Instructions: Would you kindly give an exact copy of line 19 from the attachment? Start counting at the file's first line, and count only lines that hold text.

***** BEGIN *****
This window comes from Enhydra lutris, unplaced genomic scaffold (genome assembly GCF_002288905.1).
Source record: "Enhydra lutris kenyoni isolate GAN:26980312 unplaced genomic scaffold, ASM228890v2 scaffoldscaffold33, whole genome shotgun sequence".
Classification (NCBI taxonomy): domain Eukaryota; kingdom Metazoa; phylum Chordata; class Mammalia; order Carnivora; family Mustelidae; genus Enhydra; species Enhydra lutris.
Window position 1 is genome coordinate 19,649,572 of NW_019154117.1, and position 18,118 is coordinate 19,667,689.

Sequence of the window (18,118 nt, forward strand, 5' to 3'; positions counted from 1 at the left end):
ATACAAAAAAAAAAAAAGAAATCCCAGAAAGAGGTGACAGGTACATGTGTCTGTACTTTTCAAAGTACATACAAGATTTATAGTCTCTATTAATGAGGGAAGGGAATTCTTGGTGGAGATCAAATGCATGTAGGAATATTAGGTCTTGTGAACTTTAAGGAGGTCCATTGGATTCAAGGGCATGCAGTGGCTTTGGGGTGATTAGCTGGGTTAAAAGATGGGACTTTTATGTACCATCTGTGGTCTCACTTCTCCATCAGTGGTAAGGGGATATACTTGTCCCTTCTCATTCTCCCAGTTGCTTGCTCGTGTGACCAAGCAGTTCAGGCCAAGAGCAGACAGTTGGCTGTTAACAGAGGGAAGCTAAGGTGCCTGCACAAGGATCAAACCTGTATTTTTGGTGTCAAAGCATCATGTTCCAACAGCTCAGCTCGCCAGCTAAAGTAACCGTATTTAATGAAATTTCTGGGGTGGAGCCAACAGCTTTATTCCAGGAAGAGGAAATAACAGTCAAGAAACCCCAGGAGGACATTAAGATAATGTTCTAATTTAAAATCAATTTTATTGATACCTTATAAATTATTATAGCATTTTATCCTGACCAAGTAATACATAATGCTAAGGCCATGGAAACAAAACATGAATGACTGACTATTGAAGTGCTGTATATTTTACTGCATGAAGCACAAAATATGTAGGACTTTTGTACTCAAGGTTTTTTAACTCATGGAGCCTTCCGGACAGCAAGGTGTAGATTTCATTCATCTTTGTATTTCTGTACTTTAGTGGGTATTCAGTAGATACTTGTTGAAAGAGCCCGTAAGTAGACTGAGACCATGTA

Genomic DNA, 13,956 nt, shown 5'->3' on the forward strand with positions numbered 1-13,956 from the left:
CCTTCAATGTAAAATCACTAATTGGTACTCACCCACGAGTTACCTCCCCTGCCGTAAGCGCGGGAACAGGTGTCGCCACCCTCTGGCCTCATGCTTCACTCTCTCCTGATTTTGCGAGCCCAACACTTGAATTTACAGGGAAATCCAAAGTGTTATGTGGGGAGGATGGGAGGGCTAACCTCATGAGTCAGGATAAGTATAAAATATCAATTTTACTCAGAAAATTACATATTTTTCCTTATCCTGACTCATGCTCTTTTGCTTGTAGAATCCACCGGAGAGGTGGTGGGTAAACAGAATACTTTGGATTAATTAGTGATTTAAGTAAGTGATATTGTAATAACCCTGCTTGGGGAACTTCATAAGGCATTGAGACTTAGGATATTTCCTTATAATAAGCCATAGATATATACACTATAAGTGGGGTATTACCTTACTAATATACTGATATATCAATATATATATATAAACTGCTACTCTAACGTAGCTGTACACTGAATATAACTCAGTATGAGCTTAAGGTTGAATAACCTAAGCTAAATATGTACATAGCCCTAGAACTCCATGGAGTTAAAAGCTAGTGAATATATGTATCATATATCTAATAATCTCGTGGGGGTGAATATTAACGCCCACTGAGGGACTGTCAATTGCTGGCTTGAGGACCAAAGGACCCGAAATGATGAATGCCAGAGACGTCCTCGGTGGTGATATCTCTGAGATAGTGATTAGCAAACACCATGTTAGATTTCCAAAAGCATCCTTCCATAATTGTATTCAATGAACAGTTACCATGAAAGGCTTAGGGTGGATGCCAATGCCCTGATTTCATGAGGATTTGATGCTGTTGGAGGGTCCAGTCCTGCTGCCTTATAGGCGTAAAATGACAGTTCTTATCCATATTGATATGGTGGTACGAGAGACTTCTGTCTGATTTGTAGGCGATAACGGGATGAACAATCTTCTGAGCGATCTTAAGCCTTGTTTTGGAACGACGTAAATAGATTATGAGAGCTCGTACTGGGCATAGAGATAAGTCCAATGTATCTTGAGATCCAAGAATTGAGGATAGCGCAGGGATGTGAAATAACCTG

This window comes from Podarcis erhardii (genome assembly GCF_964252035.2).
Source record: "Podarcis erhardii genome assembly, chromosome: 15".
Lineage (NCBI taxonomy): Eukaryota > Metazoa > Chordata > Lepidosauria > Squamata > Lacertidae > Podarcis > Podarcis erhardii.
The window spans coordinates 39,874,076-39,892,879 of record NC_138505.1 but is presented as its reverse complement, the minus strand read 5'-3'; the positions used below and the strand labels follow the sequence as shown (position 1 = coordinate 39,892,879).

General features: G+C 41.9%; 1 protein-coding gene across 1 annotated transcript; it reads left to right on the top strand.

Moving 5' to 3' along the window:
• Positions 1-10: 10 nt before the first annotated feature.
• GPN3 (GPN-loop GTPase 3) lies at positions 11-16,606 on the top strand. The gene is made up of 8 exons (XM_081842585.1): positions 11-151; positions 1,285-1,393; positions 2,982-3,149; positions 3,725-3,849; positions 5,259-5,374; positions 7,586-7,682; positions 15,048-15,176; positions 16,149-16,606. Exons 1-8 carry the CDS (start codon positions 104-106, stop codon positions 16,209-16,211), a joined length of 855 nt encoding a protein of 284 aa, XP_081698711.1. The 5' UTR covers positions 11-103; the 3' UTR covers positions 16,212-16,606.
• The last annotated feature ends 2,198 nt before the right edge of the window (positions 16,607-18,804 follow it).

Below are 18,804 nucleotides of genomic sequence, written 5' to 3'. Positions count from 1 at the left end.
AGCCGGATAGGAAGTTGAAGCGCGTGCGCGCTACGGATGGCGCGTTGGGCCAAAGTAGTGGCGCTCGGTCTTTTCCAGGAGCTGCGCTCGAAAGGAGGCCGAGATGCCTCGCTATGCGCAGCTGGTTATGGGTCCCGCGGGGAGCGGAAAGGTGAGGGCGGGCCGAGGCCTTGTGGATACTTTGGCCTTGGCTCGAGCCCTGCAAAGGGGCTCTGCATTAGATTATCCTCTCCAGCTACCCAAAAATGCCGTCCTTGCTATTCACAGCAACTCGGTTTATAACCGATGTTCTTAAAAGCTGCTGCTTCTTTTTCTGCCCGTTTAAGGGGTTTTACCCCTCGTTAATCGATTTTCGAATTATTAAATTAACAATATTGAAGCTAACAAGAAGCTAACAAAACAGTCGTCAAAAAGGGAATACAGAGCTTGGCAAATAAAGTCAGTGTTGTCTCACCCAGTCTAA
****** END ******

AGCCGGATAGGAAGTTGAAGCGCGTGCGCGCTACGGATGGCGCGTTGGGCCAAAGTAGTGGCGCTCGGTCTTTTCCAGGAGCTGCGCTCGAAAGGAGGCCGAGATGCCTCGCTATGCGCAGCTGGTTATGGGTCCCGCGGGGAGCGGAAAGGTGAGGGCGGGCCGAGGCCTTGTGGATACTTTGGCCTTGGCTCGAGCCCTGCAAAGGGGCTCTGCATTAGATTATCCTCTCCAGCTACCCAAAAATGCCGTCCTTGCTATTCACAGCAACTCGGTTTATAACCGATGTTCTTAAAAGCTGCTGCTTCTTTTTCTGCCCGTTTAAGGGGTTTTACCCCTCGTTAATCGATTTTCGAATTATTAAATTAACAATATTGAAGCTAACAAGAAGCTAACAAAACAGTCGTCAAAAAGGGAATACAGAGCTTGGCAAATAAAGTCAGTGTTGTCTCACCCAGTCTAA